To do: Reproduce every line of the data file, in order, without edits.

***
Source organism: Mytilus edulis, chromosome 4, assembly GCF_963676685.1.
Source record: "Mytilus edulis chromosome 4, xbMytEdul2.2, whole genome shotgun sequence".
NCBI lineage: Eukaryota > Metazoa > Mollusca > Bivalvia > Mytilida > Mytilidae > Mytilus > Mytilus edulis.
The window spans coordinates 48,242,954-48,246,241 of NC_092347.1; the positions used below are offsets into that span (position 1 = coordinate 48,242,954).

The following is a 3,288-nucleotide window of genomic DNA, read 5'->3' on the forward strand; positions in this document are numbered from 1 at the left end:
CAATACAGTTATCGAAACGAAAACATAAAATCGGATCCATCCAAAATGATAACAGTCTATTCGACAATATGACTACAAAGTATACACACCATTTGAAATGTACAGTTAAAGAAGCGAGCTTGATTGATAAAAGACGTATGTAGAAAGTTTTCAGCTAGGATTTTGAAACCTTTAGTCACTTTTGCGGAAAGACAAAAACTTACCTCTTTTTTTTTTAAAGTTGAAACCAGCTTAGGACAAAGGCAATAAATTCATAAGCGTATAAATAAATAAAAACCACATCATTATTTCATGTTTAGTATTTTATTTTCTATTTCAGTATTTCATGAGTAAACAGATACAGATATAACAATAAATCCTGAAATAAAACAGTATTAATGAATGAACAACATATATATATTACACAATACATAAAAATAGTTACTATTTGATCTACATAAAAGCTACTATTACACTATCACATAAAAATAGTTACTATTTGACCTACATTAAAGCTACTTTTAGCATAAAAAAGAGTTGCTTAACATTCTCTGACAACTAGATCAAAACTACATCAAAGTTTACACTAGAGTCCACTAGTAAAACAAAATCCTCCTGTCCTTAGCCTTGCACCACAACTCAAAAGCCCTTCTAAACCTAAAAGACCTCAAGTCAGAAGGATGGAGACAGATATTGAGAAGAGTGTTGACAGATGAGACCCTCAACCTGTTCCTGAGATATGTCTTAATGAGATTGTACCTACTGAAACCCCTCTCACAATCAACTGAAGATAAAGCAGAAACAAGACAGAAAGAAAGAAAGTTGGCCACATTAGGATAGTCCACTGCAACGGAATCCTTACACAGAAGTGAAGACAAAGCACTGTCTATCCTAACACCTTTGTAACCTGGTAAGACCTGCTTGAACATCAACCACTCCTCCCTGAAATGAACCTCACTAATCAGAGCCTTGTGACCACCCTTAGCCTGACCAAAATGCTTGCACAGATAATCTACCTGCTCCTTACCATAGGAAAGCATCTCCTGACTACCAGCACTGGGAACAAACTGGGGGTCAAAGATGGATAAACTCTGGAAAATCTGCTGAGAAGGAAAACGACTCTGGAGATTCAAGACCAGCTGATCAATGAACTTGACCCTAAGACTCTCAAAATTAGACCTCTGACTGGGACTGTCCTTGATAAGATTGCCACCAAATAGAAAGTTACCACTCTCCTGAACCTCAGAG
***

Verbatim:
Source organism: Mytilus edulis, chromosome 4, assembly GCF_963676685.1.
Source record: "Mytilus edulis chromosome 4, xbMytEdul2.2, whole genome shotgun sequence".
NCBI lineage: Eukaryota > Metazoa > Mollusca > Bivalvia > Mytilida > Mytilidae > Mytilus > Mytilus edulis.
The window spans coordinates 48,242,954-48,246,241 of NC_092347.1; the positions used below are offsets into that span (position 1 = coordinate 48,242,954).

The following is a 3,288-nucleotide window of genomic DNA, read 5'->3' on the forward strand; positions in this document are numbered from 1 at the left end:
CAATACAGTTATCGAAACGAAAACATAAAATCGGATCCATCCAAAATGATAACAGTCTATTCGACAATATGACTACAAAGTATACACACCATTTGAAATGTACAGTTAAAGAAGCGAGCTTGATTGATAAAAGACGTATGTAGAAAGTTTTCAGCTAGGATTTTGAAACCTTTAGTCACTTTTGCGGAAAGACAAAAACTTACCTCTTTTTTTTTTAAAGTTGAAACCAGCTTAGGACAAAGGCAATAAATTCATAAGCGTATAAATAAATAAAAACCACATCATTATTTCATGTTTAGTATTTTATTTTCTATTTCAGTATTTCATGAGTAAACAGATACAGATATAACAATAAATCCTGAAATAAAACAGTATTAATGAATGAACAACATATATATATTACACAATACATAAAAATAGTTACTATTTGATCTACATAAAAGCTACTATTACACTATCACATAAAAATAGTTACTATTTGACCTACATTAAAGCTACTTTTAGCATAAAAAAGAGTTGCTTAACATTCTCTGACAACTAGATCAAAACTACATCAAAGTTTACACTAGAGTCCACTAGTAAAACAAAATCCTCCTGTCCTTAGCCTTGCACCACAACTCAAAAGCCCTTCTAAACCTAAAAGACCTCAAGTCAGAAGGATGGAGACAGATATTGAGAAGAGTGTTGACAGATGAGACCCTCAACCTGTTCCTGAGATATGTCTTAATGAGATTGTACCTACTGAAACCCCTCTCACAATCAACTGAAGATAAAGCAGAAACAAGACAGAAAGAAAGAAAGTTGGCCACATTAGGATAGTCCACTGCAACGGAATCCTTACACAGAAGTGAAGACAAAGCACTGTCTATCCTAACACCTTTGTAACCTGGTAAGACCTGCTTGAACATCAACCACTCCTCCCTGAAATGAACCTCACTAATCAGAGCCTTGTGACCACCCTTAGCCTGACCAAAATGCTTGCACAGATAATCTACCTGCTCCTTACCATAGGAAAGCATCTCCTGACTACCAGCACTGGGAACAAACTGGGGGTCAAAGATGGATAAACTCTGGAAAATCTGCTGAGAAGGAAAACGACTCTGGAGATTCAAGACCAGCTGATCAATGAACTTGACCCTAAGACTCTCAAAATTAGACCTCTGACTGGGACTGTCCTTGATAAGATTGCCACCAAATAGAAAGTTACCACTCTCCTGAACCTCAGAG